Why Poole for judge? Because Poole's been outspoken in his opposition to state aid for new professional sports stadiums, something Glendening has favored. As a judge, Poole couldn't do anything political, or throw his public support to someone like Rep. Benjamin Cardin.
The judgeship appointment lets Glendening move Poole out of the way, and replace him with an ally, someone who can hold the seat against Republican contenders like Rick Wiles, who almost pulled off an upset in the last election.
But it still won't be an easy decision, because doing a favor for one person means saying "no" to at least three others who've expressed interest in the seat - Charles "Skip" Kauffman Jr., mayor of Boonsboro; Rick Hemphill, deputy clerk of courts; Kathleen Vogt Hall, head of the Washington County's United Way and Randy Changuris, a Montgomery County teacher active in South County Democratic politics.
(Changuris didn't make my column last Sunday because nobody I spoke to told me he'd expressed interest in the seat. My apologies to him.)
Four years ago, Changuris says, he was one of the first members of the Western Maryland steering committee for Glendening and says he's done plenty of the "grunt work, the field work" it takes to win campaigns.
He said his goal, if he gains the seat, would be to work on bringing together the different area governments that are isolated, at least in spirit, from each other. And, in what may be his campaign's biggest selling point, Changuris pledged that if elected, he would retire from teaching and be a full-time delegate, providing constituent service year-round "like (Sen.) Don Munson."
That's a pledge Kauffman and the others may not be able to make. Kauffman, who works in the finance department at Brook Lane Psychiatric Center, is fairly certain he'd have to quit his job to run and isn't sure he can. Hemphill is awaiting an attorney general's ruling on whether he can work in the courthouse and run. Hall says she can do both jobs with proper time management.
In my view, she's got the inside track. As U.S. Sen. Barbara Mikulski's local representative, she developed more goodwill for the senator than Mikulski's liberal record would ordinarily justify here. She also developed contacts statewide, and showed her negotiating and consensus-building skills as chair of the task force that put together a local gambling bill.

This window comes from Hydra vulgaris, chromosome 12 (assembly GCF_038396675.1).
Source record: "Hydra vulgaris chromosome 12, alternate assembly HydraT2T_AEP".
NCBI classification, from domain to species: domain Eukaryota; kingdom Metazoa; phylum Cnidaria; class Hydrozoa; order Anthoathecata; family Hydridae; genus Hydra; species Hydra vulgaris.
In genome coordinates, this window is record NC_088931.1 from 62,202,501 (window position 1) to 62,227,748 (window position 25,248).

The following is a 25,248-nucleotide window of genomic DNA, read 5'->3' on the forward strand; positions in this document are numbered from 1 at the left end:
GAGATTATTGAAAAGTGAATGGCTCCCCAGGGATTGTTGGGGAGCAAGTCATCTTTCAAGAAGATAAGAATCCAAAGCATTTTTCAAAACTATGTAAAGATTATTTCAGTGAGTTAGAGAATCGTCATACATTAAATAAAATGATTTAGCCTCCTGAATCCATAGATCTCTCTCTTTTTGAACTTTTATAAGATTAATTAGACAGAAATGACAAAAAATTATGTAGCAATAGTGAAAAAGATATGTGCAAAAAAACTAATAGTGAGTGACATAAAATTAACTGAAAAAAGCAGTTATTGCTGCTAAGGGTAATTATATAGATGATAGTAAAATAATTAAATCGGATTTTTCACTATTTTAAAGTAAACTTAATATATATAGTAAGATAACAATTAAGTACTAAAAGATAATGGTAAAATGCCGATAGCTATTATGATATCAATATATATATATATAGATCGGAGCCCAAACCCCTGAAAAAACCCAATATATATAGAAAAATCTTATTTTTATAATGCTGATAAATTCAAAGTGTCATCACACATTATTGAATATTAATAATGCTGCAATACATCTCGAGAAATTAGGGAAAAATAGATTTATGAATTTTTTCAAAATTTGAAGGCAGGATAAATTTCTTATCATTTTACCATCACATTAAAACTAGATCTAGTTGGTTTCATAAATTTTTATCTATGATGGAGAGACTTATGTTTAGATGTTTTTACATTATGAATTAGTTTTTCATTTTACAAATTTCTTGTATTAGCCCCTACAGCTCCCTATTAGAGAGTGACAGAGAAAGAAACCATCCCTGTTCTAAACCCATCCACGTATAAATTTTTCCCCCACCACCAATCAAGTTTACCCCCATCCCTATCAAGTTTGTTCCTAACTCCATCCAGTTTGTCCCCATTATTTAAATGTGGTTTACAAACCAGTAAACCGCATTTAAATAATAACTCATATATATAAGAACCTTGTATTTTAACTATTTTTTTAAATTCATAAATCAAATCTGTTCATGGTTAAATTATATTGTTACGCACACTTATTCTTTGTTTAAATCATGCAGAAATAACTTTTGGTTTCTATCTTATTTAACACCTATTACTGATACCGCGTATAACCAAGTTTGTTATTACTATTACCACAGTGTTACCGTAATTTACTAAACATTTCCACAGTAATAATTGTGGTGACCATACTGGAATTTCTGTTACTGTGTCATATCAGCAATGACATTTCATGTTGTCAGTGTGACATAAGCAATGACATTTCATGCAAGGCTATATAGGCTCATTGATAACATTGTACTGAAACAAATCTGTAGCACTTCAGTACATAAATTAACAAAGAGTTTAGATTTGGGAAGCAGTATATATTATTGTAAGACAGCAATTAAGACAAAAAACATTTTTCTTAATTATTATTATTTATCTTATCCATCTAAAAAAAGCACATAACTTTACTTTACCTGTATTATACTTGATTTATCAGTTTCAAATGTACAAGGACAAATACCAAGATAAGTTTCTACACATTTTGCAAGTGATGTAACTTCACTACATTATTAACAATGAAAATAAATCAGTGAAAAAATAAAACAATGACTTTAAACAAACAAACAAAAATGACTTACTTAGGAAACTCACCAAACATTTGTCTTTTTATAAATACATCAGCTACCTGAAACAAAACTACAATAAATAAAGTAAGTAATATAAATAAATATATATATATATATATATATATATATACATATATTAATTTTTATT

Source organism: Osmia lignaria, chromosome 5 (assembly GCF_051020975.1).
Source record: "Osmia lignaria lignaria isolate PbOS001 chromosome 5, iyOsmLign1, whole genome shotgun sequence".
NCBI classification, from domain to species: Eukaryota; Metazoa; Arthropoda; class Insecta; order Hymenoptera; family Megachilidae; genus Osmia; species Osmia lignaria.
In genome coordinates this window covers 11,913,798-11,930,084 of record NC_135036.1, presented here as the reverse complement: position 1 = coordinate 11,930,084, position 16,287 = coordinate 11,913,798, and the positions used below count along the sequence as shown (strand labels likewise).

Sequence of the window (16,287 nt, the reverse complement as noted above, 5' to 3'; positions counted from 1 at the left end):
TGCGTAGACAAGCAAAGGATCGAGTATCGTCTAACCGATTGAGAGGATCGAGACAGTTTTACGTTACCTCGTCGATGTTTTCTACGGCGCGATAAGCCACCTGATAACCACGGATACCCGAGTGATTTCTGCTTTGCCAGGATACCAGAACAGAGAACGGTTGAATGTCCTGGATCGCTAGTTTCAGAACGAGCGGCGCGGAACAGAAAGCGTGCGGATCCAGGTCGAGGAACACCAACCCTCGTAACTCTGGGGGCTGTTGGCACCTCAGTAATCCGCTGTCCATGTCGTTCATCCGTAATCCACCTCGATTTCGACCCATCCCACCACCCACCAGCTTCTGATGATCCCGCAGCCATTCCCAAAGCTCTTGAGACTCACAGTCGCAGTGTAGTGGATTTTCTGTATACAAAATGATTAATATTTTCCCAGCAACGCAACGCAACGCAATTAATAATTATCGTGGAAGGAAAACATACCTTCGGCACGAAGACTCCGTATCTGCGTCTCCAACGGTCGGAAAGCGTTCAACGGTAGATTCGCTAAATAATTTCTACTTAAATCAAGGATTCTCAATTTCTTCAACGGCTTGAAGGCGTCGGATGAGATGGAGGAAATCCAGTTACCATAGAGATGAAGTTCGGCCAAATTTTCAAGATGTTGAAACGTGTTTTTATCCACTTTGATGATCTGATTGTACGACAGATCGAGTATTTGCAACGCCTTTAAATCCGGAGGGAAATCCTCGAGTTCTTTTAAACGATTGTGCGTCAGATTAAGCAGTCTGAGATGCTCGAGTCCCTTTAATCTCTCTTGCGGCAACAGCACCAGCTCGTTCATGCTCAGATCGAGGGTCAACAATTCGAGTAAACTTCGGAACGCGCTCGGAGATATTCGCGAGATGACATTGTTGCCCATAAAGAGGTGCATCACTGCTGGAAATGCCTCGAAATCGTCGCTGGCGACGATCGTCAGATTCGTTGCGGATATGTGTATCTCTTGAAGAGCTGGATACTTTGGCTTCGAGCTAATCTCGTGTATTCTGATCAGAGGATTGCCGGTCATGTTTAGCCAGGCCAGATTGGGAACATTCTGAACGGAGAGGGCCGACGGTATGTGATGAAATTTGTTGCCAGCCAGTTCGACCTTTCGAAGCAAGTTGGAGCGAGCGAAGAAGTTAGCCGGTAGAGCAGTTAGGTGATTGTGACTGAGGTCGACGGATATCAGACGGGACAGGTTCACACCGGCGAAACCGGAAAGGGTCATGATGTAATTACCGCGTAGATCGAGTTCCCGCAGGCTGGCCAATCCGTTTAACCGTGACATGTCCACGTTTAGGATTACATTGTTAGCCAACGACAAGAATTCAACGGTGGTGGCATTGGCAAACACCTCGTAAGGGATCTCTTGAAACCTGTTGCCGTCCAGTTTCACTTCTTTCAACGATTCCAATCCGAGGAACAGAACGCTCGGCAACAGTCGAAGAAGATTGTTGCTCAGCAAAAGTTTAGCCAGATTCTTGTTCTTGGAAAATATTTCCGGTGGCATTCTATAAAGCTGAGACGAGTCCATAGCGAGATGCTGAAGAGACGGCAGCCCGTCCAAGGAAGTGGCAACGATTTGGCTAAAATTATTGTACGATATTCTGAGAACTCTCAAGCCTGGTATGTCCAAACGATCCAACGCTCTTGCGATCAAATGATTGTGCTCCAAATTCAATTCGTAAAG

And here's a little-known fact: When Lt. Gov. Kathleen Kennedy Townsend comes to Western Maryland, it's Hall who keeps her on schedule and arranges local meetings. The two have become close friends, and if you can't count on your friends when you need help, who can you count on?
And speaking of friends, it's full disclosure time: I've known Hall for at least 10 years, ever since she was a parent-activist questioning asbestos-removal procedures in the county schools. We were members of the same service club and have worked together (with many others) on a lot of projects. I consider her a friend and shouldn't be involved in any endorsement decision The Herald-Mail makes involving her candidacy.
But based on close observation I'll say this: Nobody works harder or inspires more loyalty than she does. As one prominent local businessman said to me, "I can't say no to Kathy, because I know that if I need something done, she will do it."
Her one weakness may be her insistence (so far) on using Hall - the last name of Jack Hall, whom she recently married - on the ballot instead of Vogt, the name by which everyone knows her. With opponents like Changuris, with his knowledge of campaigning and his pledge do the job full-time, Hall needs very advantage she can get.
In the near future, I'll try to survey the Republican hopefuls in this district.
Bob Maginnis is editor of The Herald-Mail's Opinion Page.